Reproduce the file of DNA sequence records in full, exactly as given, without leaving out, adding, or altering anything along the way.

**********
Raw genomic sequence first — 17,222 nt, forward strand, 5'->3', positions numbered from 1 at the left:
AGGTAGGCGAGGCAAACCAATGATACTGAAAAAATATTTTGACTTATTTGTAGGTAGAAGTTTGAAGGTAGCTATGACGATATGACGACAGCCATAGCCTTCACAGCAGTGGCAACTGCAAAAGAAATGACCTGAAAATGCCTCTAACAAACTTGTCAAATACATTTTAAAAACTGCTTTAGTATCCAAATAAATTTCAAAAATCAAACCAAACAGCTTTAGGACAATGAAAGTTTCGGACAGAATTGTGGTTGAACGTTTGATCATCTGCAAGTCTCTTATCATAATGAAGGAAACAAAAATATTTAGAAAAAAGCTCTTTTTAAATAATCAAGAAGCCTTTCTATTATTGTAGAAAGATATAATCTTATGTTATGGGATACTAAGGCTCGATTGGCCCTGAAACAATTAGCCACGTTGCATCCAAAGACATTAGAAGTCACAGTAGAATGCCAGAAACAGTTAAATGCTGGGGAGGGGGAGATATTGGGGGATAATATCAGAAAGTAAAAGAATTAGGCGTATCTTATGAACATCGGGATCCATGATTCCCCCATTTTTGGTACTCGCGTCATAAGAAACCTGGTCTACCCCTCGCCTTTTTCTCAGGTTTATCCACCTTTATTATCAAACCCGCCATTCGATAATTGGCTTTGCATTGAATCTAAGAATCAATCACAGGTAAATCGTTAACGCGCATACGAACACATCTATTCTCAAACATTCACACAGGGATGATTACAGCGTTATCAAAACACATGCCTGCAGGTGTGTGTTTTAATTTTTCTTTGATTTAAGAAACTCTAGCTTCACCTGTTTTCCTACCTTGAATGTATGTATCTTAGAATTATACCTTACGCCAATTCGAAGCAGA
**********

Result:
Raw genomic sequence first — 17,222 nt, forward strand, 5'->3', positions numbered from 1 at the left:
AGGTAGGCGAGGCAAACCAATGATACTGAAAAAATATTTTGACTTATTTGTAGGTAGAAGTTTGAAGGTAGCTATGACGATATGACGACAGCCATAGCCTTCACAGCAGTGGCAACTGCAAAAGAAATGACCTGAAAATGCCTCTAACAAACTTGTCAAATACATTTTAAAAACTGCTTTAGTATCCAAATAAATTTCAAAAATCAAACCAAACAGCTTTAGGACAATGAAAGTTTCGGACAGAATTGTGGTTGAACGTTTGATCATCTGCAAGTCTCTTATCATAATGAAGGAAACAAAAATATTTAGAAAAAAGCTCTTTTTAAATAATCAAGAAGCCTTTCTATTATTGTAGAAAGATATAATCTTATGTTATGGGATACTAAGGCTCGATTGGCCCTGAAACAATTAGCCACGTTGCATCCAAAGACATTAGAAGTCACAGTAGAATGCCAGAAACAGTTAAATGCTGGGGAGGGGGAGATATTGGGGGATAATATCAGAAAGTAAAAGAATTAGGCGTATCTTATGAACATCGGGATCCATGATTCCCCCATTTTTGGTACTCGCGTCATAAGAAACCTGGTCTACCCCTCGCCTTTTTCTCAGGTTTATCCACCTTTATTATCAAACCCGCCATTCGATAATTGGCTTTGCATTGAATCTAAGAATCAATCACAGGTAAATCGTTAACGCGCATACGAACACATCTATTCTCAAACATTCACACAGGGATGATTACAGCGTTATCAAAACACATGCCTGCAGGTGTGTGTTTTAATTTTTCTTTGATTTAAGAAACTCTAGCTTCACCTGTTTTCCTACCTTGAATGTATGTATCTTAGAATTATACCTTACGCCAATTCGAAGCAGA